He had always tried to be a gentleman, courteous, respectful in the most thorough way, and believed he was doing his utmost to continue this philosophy when he realized he was having a heart attack, there was no way he could land the plane anywhere else, and he saw the beautifully ordered expanse of backyards open up before him like a shining path, the center line composed of fences and lit by the glint of the sun. His descent was gradual, the curve asymptotic, and after a few moments it seemed even leisurely, since the backyard-runway went on so far and so consistently, these subdivisions following the line of the Saluda River, which he could see off to the left, close enough to tempt him to change course but just far enough away to heighten the risk of falling short and landing in traffic. It was the middle of the day. Most people would be at work, most kids at school, and those that were at home would be inside because it was cold and everyone was following the war on television. He was doing the best thing he could do, given the circumstances. Tragic circumstances. Laundry. Toys. Carports. He was flying extremely low, and his progress was, or seemed to be, slow and quiet. The simplicity of the subdivision’s design was obvious to him, and the similarity of the houses, but the slight variations that made each passing yard and house unique were being stamped in his memory as the most surprising, significant details he had ever had the ability to contemplate. His point of view, he realized, was entirely, essentially new, and no one had achieved anything like this in all of history. He had flown low over towns in Europe during the war that were architecturally spectacular compared to this, and had buzzed his brother’s farm, but never had he, or anyone else, placed a moving airplane in the space between two rows of houses, and even if they had, it would probably have been over the street, facing the fronts of houses. He faced their backs, the more honest, messy, historically accurate parts, and he felt the taps and clicks of outbuildings and clotheslines as the wings touched them. He felt the fence posts pass through him, and the corners of old cement walls, and recognized the furrowed pattern just under the ground. It had all been farmland at one time, of course, and before that, the bed of a river. The clay was red down here. He felt himself curl like a wave over the houses on either side, some of him entering kitchens and bathrooms. These gardens would yield big, bright tomatoes. Dogs would become obsessed with it back here. The cable company would have quite a time restoring the coverage of the war.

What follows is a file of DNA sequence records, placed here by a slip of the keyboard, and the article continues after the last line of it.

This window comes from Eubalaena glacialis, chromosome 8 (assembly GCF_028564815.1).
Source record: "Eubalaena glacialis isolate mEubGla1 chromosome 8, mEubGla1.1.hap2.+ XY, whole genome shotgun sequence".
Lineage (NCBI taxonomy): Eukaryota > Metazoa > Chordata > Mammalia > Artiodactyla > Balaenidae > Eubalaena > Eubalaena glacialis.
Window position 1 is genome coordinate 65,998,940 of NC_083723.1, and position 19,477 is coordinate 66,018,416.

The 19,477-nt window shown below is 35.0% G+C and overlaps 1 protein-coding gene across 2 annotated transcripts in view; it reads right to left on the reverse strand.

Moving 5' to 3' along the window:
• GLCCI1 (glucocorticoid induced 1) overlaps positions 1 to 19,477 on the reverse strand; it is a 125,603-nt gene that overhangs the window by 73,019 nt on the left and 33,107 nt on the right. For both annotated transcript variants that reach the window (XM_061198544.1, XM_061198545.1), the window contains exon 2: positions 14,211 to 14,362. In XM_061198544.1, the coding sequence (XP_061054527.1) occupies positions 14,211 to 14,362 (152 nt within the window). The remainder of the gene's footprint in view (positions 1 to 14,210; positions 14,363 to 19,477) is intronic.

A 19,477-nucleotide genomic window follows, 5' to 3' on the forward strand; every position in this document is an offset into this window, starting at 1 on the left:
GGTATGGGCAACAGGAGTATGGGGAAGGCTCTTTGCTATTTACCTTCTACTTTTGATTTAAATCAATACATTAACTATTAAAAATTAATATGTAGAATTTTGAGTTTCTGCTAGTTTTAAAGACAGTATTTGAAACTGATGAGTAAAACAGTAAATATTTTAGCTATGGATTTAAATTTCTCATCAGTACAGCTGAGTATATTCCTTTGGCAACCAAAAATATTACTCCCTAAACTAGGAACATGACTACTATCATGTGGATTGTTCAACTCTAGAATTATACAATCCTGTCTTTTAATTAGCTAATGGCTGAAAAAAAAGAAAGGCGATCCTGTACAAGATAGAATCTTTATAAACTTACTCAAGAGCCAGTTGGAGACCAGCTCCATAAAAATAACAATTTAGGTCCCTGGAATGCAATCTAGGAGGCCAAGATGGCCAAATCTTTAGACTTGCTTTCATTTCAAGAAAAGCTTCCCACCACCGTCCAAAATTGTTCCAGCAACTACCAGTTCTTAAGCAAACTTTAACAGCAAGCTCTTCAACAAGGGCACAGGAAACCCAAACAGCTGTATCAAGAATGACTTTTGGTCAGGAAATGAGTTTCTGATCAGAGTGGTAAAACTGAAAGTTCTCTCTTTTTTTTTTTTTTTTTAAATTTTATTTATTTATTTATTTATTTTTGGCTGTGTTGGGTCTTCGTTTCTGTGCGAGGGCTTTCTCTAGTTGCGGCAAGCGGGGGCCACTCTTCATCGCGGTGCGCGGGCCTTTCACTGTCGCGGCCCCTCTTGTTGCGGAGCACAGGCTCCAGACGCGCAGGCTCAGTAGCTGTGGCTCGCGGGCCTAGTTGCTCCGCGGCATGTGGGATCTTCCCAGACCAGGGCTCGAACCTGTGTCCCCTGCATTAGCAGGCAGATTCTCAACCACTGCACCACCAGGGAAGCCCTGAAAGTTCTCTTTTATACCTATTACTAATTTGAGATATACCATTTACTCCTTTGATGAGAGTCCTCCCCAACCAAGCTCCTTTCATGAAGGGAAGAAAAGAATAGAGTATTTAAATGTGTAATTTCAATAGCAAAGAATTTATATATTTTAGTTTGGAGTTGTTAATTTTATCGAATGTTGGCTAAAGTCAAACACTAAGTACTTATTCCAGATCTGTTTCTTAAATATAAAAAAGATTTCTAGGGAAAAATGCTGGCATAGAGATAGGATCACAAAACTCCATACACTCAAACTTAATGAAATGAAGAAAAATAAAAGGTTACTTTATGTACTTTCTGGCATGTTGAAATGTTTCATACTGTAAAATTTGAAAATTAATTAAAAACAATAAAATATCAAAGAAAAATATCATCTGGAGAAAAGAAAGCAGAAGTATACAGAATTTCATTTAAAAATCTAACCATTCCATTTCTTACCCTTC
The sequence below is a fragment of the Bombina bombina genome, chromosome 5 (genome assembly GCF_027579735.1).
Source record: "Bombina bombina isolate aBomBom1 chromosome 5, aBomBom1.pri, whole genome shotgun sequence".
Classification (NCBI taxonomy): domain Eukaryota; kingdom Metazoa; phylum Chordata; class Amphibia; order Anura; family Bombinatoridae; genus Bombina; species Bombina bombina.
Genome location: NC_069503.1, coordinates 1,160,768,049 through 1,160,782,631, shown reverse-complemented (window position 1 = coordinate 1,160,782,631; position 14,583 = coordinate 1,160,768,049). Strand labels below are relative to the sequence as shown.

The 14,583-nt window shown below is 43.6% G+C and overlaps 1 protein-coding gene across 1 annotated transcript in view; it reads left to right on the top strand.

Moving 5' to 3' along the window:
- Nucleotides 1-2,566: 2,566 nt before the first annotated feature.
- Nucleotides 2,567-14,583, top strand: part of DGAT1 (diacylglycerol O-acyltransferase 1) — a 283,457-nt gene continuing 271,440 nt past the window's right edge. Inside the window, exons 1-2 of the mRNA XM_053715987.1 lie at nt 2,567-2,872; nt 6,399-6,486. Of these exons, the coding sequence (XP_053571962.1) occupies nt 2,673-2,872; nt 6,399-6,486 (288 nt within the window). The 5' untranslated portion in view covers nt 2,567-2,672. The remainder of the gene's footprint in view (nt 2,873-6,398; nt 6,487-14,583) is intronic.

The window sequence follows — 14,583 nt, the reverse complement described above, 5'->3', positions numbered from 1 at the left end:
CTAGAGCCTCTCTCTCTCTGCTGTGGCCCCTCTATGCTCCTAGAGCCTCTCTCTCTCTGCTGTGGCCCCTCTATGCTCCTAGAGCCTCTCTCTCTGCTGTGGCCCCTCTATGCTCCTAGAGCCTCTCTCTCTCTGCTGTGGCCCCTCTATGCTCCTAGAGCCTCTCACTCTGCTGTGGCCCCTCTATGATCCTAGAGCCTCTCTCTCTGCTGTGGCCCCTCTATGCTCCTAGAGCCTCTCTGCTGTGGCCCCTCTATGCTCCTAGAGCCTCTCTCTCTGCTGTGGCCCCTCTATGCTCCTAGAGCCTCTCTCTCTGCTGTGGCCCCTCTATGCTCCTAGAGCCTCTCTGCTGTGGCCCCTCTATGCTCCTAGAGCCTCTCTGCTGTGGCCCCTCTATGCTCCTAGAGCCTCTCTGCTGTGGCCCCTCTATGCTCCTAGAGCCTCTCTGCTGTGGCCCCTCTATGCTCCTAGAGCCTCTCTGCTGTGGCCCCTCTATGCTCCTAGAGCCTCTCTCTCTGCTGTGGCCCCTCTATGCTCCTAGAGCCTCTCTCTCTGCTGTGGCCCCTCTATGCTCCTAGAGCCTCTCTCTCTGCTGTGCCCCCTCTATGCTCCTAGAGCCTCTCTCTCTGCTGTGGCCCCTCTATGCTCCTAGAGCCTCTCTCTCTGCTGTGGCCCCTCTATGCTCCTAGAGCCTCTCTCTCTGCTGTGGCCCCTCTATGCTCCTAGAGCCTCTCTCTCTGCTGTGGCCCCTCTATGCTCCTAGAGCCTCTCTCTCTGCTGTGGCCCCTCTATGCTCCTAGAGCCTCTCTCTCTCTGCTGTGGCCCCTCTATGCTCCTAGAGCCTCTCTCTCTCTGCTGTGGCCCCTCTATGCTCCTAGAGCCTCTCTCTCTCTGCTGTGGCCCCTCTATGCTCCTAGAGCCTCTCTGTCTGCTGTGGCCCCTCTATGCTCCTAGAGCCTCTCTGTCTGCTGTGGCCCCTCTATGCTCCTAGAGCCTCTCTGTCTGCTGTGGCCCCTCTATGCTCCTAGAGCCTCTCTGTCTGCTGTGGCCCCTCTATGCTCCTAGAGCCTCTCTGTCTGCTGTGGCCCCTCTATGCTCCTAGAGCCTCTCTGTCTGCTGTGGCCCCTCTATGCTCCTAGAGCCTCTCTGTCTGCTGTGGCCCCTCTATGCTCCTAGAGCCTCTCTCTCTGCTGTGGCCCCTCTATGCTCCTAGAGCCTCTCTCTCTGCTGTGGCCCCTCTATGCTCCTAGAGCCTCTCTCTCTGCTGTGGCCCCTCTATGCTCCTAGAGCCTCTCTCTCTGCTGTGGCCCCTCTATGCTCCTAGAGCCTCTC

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2:02 – 2:22 pm
Monday, 12.15.03
Savannah, Georgia